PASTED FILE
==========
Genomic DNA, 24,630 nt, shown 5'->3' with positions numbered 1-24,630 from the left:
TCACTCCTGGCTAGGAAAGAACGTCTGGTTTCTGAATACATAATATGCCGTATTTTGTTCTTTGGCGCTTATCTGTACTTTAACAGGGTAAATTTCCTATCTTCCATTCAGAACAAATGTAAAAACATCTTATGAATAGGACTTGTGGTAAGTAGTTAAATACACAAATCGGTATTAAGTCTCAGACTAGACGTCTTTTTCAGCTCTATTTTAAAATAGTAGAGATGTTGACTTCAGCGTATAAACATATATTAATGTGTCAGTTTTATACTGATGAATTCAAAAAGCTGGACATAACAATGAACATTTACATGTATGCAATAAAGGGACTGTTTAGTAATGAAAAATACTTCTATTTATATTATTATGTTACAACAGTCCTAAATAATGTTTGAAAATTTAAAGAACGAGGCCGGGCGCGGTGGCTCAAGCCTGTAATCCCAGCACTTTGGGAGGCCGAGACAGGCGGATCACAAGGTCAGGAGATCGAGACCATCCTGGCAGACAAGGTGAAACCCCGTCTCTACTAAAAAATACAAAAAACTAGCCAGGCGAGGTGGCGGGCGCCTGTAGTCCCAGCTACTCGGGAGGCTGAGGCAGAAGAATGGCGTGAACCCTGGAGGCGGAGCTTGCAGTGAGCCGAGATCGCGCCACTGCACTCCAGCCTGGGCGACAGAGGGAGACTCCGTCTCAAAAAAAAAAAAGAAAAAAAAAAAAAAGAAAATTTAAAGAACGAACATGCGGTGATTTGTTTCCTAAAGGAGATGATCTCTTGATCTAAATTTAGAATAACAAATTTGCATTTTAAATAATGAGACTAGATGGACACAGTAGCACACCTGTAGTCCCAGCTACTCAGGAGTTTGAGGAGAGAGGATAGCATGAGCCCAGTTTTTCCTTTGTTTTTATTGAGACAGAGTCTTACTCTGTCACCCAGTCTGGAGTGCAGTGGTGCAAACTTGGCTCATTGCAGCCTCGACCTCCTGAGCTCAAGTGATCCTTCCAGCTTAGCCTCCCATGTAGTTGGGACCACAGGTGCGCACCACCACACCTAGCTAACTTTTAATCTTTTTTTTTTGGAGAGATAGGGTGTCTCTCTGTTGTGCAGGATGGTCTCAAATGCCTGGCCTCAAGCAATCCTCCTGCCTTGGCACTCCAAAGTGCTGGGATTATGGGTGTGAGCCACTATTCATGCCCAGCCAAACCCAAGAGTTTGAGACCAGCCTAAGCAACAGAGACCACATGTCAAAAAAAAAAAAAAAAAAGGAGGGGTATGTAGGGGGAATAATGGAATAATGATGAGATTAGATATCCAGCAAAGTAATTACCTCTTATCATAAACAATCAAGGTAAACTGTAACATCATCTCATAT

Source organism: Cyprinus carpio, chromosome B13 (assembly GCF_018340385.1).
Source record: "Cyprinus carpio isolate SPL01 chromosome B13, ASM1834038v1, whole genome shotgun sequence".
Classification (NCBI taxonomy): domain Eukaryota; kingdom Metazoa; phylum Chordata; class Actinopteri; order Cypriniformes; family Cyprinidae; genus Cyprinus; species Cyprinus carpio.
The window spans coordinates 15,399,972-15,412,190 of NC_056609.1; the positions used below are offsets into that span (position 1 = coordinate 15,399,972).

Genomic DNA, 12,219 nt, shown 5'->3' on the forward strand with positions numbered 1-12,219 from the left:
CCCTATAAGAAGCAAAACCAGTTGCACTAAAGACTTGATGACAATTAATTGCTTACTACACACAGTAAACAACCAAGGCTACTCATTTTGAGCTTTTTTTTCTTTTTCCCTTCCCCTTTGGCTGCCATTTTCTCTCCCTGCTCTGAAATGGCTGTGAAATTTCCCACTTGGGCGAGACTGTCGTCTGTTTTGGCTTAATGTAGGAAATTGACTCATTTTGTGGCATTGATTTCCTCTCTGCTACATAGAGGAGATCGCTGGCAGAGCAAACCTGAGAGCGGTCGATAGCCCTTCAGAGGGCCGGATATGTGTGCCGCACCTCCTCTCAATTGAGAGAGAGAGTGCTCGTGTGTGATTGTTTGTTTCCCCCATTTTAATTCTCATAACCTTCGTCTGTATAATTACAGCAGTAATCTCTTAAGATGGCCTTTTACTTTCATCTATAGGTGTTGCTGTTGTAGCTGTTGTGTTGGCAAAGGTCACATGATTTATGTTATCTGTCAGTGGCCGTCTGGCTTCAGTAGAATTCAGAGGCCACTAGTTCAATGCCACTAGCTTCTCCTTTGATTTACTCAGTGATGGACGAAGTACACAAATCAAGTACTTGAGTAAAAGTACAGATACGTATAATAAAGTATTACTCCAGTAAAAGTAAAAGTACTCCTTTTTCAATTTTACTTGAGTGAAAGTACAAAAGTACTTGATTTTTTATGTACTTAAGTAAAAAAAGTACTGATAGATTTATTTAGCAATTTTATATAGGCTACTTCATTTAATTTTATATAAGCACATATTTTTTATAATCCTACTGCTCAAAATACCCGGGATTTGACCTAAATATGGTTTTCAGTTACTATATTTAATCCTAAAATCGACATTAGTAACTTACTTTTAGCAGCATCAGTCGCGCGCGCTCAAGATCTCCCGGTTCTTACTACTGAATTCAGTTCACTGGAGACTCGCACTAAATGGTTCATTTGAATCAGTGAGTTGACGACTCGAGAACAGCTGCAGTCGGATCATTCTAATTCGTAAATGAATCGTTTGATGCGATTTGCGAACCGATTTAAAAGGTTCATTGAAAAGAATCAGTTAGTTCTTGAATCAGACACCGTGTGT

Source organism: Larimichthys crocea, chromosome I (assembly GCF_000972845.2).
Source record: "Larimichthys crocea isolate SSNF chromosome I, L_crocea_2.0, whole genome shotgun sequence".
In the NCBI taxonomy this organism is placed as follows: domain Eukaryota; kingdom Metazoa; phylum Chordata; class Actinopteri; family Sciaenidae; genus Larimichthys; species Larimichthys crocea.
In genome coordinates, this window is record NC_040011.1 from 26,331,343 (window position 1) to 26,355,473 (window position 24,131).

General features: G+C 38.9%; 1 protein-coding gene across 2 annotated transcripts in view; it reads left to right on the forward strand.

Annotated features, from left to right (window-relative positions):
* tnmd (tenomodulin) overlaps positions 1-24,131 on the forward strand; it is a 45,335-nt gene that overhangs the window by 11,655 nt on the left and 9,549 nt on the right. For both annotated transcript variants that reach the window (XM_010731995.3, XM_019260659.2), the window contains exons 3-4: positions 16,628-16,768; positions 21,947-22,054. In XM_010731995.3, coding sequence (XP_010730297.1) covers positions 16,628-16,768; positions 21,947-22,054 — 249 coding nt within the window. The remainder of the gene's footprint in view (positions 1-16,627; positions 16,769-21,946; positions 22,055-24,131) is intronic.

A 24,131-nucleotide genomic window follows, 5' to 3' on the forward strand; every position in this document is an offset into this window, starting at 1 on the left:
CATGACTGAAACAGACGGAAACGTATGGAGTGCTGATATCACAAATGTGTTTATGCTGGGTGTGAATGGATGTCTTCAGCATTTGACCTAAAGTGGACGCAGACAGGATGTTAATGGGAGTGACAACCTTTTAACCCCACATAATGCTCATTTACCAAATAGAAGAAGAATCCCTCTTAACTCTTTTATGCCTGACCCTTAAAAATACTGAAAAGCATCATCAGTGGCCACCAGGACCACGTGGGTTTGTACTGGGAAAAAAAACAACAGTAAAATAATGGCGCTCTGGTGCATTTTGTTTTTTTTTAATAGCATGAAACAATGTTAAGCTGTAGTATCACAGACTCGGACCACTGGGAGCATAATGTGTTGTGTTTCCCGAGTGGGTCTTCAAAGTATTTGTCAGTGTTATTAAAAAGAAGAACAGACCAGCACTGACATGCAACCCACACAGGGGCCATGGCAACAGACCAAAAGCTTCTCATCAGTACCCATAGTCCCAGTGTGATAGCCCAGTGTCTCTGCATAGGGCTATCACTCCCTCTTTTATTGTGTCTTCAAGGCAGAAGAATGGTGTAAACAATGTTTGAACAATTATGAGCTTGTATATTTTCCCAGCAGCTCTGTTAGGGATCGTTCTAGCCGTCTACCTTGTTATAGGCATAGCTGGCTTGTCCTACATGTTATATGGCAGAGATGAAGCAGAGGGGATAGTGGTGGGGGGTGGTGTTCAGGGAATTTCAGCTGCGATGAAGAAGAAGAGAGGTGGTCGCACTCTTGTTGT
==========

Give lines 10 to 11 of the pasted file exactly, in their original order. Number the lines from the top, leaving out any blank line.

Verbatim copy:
Source record: "Larimichthys crocea isolate SSNF chromosome I, L_crocea_2.0, whole genome shotgun sequence".
In the NCBI taxonomy this organism is placed as follows: domain Eukaryota; kingdom Metazoa; phylum Chordata; class Actinopteri; family Sciaenidae; genus Larimichthys; species Larimichthys crocea.